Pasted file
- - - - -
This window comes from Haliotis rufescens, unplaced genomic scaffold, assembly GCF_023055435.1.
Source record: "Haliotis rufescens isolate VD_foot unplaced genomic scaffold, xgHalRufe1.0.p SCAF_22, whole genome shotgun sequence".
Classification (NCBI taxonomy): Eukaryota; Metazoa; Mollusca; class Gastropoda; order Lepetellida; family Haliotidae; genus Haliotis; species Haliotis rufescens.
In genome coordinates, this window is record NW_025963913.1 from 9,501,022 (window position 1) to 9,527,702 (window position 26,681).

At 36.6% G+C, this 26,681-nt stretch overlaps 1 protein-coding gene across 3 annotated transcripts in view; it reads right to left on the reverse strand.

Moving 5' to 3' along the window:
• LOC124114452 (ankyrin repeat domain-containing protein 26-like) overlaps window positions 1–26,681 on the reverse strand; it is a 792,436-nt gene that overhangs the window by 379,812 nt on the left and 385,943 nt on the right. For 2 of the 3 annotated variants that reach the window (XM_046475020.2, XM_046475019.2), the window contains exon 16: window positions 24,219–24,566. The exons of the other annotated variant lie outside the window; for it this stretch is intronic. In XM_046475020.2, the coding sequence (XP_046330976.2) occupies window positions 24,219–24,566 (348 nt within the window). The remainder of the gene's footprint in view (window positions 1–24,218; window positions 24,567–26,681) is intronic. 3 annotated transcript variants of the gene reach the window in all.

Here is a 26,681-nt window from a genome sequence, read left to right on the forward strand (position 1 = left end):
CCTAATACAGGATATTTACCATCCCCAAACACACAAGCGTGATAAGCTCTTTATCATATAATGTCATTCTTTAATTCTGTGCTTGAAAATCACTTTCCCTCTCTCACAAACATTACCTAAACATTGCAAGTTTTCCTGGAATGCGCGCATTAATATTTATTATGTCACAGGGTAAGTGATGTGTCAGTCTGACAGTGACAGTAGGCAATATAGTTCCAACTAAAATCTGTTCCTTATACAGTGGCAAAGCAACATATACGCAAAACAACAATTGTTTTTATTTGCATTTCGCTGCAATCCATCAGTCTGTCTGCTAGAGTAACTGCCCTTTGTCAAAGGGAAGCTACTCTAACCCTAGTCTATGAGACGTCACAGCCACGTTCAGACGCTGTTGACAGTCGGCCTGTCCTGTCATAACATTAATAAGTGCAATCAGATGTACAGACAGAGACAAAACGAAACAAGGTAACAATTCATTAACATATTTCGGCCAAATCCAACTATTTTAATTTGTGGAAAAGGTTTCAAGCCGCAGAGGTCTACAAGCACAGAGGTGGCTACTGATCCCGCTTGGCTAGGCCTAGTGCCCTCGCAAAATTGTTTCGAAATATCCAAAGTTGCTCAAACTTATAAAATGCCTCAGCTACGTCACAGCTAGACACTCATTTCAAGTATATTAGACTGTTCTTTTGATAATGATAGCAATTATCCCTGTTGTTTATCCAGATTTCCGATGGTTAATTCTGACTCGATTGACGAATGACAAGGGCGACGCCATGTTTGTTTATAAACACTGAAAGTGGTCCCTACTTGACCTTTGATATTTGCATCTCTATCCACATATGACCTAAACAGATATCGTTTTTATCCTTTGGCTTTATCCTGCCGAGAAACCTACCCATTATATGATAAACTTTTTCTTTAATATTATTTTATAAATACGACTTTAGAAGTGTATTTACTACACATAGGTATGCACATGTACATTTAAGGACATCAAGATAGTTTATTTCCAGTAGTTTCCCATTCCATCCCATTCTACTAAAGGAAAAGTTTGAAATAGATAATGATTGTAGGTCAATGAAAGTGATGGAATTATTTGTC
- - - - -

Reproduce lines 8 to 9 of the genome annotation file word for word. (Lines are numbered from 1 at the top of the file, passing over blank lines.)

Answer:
Here is a 26,681-nt window from a genome sequence, read left to right on the forward strand (position 1 = left end):
CCTAATACAGGATATTTACCATCCCCAAACACACAAGCGTGATAAGCTCTTTATCATATAATGTCATTCTTTAATTCTGTGCTTGAAAATCACTTTCCCTCTCTCACAAACATTACCTAAACATTGCAAGTTTTCCTGGAATGCGCGCATTAATATTTATTATGTCACAGGGTAAGTGATGTGTCAGTCTGACAGTGACAGTAGGCAATATAGTTCCAACTAAAATCTGTTCCTTATACAGTGGCAAAGCAACATATACGCAAAACAACAATTGTTTTTATTTGCATTTCGCTGCAATCCATCAGTCTGTCTGCTAGAGTAACTGCCCTTTGTCAAAGGGAAGCTACTCTAACCCTAGTCTATGAGACGTCACAGCCACGTTCAGACGCTGTTGACAGTCGGCCTGTCCTGTCATAACATTAATAAGTGCAATCAGATGTACAGACAGAGACAAAACGAAACAAGGTAACAATTCATTAACATATTTCGGCCAAATCCAACTATTTTAATTTGTGGAAAAGGTTTCAAGCCGCAGAGGTCTACAAGCACAGAGGTGGCTACTGATCCCGCTTGGCTAGGCCTAGTGCCCTCGCAAAATTGTTTCGAAATATCCAAAGTTGCTCAAACTTATAAAATGCCTCAGCTACGTCACAGCTAGACACTCATTTCAAGTATATTAGACTGTTCTTTTGATAATGATAGCAATTATCCCTGTTGTTTATCCAGATTTCCGATGGTTAATTCTGACTCGATTGACGAATGACAAGGGCGACGCCATGTTTGTTTATAAACACTGAAAGTGGTCCCTACTTGACCTTTGATATTTGCATCTCTATCCACATATGACCTAAACAGATATCGTTTTTATCCTTTGGCTTTATCCTGCCGAGAAACCTACCCATTATATGATAAACTTTTTCTTTAATATTATTTTATAAATACGACTTTAGAAGTGTATTTACTACACATAGGTATGCACATGTACATTTAAGGACATCAAGATAGTTTATTTCCAGTAGTTTCCCATTCCATCCCATTCTACTAAAGGAAAAGTTTGAAATAGATAATGATTGTAGGTCAATGAAAGTGATGGAATTATTTGTC